9 minute read 23 Jul 2021
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What modern delivery means in the new normal

By Minsoo Pak

Partner, Business Consulting, Ernst & Young LLP; EY Americas Innovation Realized Leader

Passionate about innovative ideas, designed beautifully and made real. Driver of growth and innovation. Automotive enthusiast and audiophile.

9 minute read 23 Jul 2021

What are the questions business leaders should have front of mind, given the urgencies created by the pandemic?

In brief
  • Business leaders must target their digital transformation plans on enabling a virtual workforce, sparking customer engagement and improving tech capabilities.
  • Modern delivery is driven by culture and talent, underpinned by well aligned leadership teams. But success will depend on the right mindset.
  • Disruption and change are agents for opportunity. Digital transformation done well can provide the capabilities to help you thrive in the new normal.

By April of 2020, one of the biggest disruptions in modern history was sweeping the planet. This time, however, it wasn’t technology driving the change. It was biology. Within weeks, our collective reaction to the COVID-19 pandemic left most of the world’s businesses, and customers, homebound ­– staring into a new reality. How could we stay connected enough to keep each other going, while staying apart enough to keep each other safe?

The solution has not been about changing what we do. But how we do it. We’ve all had to rethink where and how we work. We’ve found new ways to collaborate, produce, and deliver as a remote workforce. We’ve created new ways to onboard talent and bring them into a culture that’s not at the office, but online.

In particular, there has been a drive toward faster adoption of Agile methodologies into our workstreams, using digital connectivity to collaborate remotely, and keeping a vigilant watch on what customers ultimately want. In many ways, our technology was ready. Imagine the same event 10 or 15 years ago. But in so many other ways, we’ve had to learn and adapt to these new experiences in real time. If you’re reading this, you’re living – and working – in the “new normal.” How is your organization doing?

This new digital reality is unique in its combination of challenges and interdependencies. While navigating this change, leadership should have these questions top of mind:

  1. How can you enable productivity for a distributed workforce while retaining the effectiveness of in-person interactions?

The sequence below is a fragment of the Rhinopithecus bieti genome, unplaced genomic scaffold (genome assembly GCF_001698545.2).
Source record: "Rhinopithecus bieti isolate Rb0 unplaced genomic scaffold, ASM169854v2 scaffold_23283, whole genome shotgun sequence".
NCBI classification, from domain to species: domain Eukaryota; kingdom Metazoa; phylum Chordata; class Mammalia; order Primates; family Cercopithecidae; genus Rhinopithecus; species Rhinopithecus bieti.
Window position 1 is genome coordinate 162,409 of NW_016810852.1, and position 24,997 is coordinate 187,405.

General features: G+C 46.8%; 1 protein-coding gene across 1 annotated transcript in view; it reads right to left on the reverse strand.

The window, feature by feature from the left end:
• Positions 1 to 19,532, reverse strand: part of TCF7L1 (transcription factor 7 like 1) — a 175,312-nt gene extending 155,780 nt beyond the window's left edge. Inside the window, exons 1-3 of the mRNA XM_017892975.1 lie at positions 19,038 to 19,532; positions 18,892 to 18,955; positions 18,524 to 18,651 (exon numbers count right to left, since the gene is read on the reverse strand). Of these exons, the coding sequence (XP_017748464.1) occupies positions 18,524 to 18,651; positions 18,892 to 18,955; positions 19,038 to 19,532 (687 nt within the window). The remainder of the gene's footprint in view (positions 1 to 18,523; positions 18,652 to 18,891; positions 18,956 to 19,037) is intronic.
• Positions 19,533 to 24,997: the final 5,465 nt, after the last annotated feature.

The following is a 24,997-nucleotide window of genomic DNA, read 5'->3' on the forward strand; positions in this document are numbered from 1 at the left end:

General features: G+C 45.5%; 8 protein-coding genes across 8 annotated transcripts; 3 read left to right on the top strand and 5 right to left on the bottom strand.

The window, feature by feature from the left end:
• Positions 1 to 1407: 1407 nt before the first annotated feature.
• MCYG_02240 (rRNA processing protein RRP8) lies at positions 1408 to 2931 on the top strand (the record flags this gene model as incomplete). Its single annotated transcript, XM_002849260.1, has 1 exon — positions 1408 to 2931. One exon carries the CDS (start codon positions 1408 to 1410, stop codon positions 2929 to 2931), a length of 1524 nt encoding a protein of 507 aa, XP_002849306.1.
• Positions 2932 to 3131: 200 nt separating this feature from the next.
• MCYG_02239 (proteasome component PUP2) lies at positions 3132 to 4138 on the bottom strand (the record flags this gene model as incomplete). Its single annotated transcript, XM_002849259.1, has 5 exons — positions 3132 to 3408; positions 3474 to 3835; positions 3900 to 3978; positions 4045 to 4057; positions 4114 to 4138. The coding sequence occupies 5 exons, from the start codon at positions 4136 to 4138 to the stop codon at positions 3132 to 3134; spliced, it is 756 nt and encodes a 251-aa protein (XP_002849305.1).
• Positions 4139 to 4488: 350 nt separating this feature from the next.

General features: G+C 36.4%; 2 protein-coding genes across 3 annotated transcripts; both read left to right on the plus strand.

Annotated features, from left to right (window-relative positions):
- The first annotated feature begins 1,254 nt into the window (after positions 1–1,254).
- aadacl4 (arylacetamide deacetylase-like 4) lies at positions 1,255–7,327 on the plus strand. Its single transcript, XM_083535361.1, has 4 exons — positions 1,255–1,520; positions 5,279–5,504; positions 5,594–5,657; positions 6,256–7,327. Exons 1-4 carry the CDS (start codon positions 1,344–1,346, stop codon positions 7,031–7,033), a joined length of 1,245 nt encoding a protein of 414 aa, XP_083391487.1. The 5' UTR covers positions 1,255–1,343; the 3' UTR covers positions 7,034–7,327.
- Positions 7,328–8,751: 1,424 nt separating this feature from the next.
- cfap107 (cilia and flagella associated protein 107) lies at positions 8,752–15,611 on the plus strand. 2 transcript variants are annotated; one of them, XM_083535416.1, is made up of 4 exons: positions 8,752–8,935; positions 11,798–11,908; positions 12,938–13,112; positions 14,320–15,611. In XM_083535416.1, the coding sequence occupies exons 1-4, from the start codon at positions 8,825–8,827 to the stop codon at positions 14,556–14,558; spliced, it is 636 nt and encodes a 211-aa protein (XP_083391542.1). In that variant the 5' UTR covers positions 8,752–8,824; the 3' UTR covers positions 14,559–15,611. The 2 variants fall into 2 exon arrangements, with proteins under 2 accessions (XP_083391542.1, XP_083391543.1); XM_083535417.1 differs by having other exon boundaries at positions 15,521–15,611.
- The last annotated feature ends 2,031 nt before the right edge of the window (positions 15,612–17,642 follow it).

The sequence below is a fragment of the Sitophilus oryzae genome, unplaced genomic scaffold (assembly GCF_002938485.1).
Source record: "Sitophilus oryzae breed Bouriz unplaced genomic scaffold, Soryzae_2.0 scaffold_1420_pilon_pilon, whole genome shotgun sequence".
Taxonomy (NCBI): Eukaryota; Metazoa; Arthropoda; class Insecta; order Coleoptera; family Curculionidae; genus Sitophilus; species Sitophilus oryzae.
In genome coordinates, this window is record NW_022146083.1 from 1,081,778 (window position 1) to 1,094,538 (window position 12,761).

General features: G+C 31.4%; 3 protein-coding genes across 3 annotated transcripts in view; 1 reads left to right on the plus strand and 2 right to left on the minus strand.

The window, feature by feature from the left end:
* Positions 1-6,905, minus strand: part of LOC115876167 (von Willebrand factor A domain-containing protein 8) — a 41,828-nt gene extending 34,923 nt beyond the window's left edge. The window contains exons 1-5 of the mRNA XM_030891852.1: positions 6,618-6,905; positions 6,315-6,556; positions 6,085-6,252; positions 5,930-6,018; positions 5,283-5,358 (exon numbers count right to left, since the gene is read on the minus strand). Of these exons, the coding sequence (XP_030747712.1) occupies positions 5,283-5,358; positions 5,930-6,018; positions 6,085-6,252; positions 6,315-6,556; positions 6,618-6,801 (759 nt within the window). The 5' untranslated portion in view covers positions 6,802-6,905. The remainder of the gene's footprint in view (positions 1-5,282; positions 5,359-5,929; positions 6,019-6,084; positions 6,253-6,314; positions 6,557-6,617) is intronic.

2. How can you adapt to changing customer needs and expectations?
  3. How do you make decisions at speed to complement the scale of change needed while being transparent and accountable?
  4. How do you prioritize investments and fast-track digital transformation to build the organization of the future?

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Pre-pandemic, most organizations had a digital agenda with varying degrees of urgency and commitment. Many of these plans have now been newly prioritized. But as we adjust to our new normal, organizations need to split their efforts between recovery and readiness for what’s to come.

Those who are managing this crisis well have taken targeted actions to sustain business operations by stabilizing core systems and critical infrastructure while enhancing workforce solutions to restore employee productivity. As we shift our focus back to the future, organizations need to accelerate digital transformation efforts to enhance virtual teaming and collaboration, rethink customer engagement, and modernize technology capabilities.

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Chapter 1

Reinforcing leadership alignment

Culture and talent might drive modern delivery, but it is leadership that is the starting point.

Modern delivery is a product-centric technology model addressing the response to customer and organizational problems or opportunities with speed, quality and focus. This model blends product management, scaled Agile, DevSecOps, and Agile architecture to help clients focus on customer value and responding to change.

There are two key drivers for modern delivery: culture and talent. Both are driven by an organization’s leadership, specifically how leadership teams are aligned throughout the organization. Changing the way business operates on a granular level requires companies to align leadership across the board in a value-first mindset that creates a sense of urgency and momentum in delivering sustainable results – virtually.

Evolutionary leadership

To effectively drive transformation, leaders must create conviction in the workforce to reaffirm a vision. Developing a transformation narrative based on vision and value statements helps create a connection to the desired end-goal and bring about shifts in mindset and culture. Focusing on value-led outcomes instead of tactical activities is more easily comprehensible and builds corporate stamina to manage change. 

Engaged workforce

When IT and business align to connect business and technology experiences, cross-functional teams of engaged workers share accountability for driving results. While the pandemic school of hard knocks has limited spontaneity in interactions, it is important to reduce presumptions and biases so employees can stretch themselves toward achieving a shared vision. To flip the script on failing transformations, organizations need to be guided by strategic themes and make organizational decisions that align with the strategy and vision to achieve those goals. This will enable a product and platform delivery organized around Agile product teams that innovate, experiment and launch products in record time, with quality and security.

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Chapter 2

Rethink customer engagement

There has never been a more critical time for customer centricity.

The pandemic has accelerated the evolution of the global consumer. Accelerating digital transformation requires leaders to reassess their product roadmap and any underlying assumptions about consumer behavior. To succeed through the current crisis and build future capabilities, consumer-facing organizations need to anticipate emerging consumer trends. That means reimagining how we respond to the challenges customers face, prioritizing investments in customer experience, and stress testing customer journeys to rapidly adapt and respond to new demands.

1. Customer focus

The future customer will have ever shifting expectations. Adapt too slowly, and you risk irrelevance. Get it right, and you can make bold progress. You should develop an ecosystem of insight and action. By using foundational technology elements like chatbots, predictive analytics, process automation, and cross-channel fluidity, you can turn customer service into a strategic asset that focuses on precise customer engagement strategies and personalization.